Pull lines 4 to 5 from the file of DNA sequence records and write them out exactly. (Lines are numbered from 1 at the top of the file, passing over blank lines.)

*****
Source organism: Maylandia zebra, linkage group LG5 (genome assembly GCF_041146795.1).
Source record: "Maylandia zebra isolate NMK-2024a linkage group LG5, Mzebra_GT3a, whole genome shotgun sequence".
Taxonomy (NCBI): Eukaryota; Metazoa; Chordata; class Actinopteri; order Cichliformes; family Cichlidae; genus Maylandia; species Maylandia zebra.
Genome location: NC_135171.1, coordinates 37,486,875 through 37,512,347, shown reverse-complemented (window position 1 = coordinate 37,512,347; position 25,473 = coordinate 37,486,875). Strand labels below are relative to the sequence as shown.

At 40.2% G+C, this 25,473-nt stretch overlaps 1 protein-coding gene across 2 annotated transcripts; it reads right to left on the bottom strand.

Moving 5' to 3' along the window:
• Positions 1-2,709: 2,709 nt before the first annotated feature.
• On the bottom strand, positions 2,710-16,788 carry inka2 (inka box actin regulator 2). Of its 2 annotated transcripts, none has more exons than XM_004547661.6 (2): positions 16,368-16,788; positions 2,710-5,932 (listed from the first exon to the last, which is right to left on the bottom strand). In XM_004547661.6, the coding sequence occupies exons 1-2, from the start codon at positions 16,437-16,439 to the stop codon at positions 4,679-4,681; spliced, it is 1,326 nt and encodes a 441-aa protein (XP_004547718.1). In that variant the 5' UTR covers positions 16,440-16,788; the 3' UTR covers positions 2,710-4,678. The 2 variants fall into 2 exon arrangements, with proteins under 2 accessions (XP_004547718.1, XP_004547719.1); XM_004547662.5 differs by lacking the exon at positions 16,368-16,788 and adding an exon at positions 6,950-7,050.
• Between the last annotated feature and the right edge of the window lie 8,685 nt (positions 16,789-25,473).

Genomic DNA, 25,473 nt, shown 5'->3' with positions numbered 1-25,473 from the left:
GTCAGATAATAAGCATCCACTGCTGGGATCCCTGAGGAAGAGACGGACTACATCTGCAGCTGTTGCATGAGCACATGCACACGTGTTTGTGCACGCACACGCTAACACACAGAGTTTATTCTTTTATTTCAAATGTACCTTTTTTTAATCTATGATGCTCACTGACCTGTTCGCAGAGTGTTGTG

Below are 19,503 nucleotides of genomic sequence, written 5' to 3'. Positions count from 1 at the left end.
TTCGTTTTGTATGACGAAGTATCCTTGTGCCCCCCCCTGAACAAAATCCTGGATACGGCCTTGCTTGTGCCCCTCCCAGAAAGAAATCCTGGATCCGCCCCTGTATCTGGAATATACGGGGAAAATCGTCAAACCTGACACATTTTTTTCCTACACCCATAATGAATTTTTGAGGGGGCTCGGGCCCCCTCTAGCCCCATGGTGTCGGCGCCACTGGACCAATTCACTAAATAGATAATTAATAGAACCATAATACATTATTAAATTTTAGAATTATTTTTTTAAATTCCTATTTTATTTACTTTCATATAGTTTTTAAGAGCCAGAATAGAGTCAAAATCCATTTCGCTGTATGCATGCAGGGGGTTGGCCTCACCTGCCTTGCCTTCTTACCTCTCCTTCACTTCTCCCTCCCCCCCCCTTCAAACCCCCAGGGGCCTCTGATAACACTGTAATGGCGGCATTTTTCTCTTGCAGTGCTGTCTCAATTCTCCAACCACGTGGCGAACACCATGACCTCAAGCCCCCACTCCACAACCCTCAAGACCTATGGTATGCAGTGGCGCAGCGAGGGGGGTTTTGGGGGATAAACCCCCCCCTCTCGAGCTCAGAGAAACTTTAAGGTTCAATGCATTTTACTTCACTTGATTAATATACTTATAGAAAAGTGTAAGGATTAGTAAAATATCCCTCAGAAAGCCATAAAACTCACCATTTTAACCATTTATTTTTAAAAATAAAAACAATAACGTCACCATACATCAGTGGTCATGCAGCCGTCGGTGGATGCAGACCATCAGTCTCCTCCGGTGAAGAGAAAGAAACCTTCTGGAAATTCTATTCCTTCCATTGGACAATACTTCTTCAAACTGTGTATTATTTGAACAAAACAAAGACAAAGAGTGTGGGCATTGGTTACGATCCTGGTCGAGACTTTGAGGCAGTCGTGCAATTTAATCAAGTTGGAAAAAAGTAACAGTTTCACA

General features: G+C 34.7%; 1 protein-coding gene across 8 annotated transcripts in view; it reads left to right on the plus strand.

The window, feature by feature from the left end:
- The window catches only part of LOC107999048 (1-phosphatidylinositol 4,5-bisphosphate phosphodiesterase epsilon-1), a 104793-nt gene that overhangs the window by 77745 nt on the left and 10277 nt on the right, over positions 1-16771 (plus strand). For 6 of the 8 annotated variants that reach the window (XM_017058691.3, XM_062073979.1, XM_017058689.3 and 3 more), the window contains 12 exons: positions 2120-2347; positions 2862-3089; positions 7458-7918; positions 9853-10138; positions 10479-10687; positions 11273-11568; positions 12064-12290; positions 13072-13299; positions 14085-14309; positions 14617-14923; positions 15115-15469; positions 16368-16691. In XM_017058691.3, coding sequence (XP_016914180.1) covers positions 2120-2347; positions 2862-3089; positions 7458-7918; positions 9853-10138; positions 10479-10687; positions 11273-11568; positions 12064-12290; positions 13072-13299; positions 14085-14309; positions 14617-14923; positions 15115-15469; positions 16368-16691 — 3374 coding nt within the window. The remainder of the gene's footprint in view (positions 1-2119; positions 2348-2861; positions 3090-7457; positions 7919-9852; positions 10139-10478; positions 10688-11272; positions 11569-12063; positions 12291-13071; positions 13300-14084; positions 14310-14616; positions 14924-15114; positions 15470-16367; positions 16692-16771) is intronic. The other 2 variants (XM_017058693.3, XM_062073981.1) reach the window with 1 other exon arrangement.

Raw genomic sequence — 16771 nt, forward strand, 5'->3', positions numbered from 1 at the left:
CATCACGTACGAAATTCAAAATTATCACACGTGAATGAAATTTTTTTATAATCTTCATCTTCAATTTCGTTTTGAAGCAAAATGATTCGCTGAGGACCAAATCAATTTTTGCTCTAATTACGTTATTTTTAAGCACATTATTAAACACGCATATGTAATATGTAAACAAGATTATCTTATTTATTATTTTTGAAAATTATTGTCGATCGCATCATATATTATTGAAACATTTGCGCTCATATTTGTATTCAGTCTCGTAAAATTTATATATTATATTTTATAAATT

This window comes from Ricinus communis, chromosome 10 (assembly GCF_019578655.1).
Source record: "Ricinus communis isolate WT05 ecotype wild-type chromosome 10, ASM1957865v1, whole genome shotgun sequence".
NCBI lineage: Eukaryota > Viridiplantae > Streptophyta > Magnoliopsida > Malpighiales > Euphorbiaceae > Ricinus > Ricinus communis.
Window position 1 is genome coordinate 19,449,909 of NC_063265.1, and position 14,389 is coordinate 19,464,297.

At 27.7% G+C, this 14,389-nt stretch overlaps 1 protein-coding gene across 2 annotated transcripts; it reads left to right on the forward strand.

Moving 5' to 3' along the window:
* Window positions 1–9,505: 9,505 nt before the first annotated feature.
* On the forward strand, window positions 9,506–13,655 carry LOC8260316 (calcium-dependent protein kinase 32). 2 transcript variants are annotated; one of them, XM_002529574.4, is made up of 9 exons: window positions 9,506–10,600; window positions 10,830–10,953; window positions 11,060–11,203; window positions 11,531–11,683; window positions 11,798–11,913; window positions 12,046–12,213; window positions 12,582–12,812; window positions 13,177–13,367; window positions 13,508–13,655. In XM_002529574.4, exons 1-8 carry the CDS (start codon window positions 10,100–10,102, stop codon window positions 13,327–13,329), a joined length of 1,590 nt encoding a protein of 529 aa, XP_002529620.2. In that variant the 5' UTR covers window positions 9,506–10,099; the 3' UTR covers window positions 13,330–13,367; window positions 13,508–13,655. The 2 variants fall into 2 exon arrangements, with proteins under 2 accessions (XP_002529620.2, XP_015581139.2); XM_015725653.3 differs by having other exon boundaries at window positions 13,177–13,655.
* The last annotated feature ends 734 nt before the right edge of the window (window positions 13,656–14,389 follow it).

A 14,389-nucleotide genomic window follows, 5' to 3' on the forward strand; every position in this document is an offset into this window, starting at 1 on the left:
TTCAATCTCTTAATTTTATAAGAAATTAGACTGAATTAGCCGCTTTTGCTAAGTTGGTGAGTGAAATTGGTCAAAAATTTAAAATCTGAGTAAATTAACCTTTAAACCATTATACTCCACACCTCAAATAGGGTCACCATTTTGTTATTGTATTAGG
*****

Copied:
Genome location: NC_135171.1, coordinates 37,486,875 through 37,512,347, shown reverse-complemented (window position 1 = coordinate 37,512,347; position 25,473 = coordinate 37,486,875). Strand labels below are relative to the sequence as shown.

At 40.2% G+C, this 25,473-nt stretch overlaps 1 protein-coding gene across 2 annotated transcripts; it reads right to left on the bottom strand.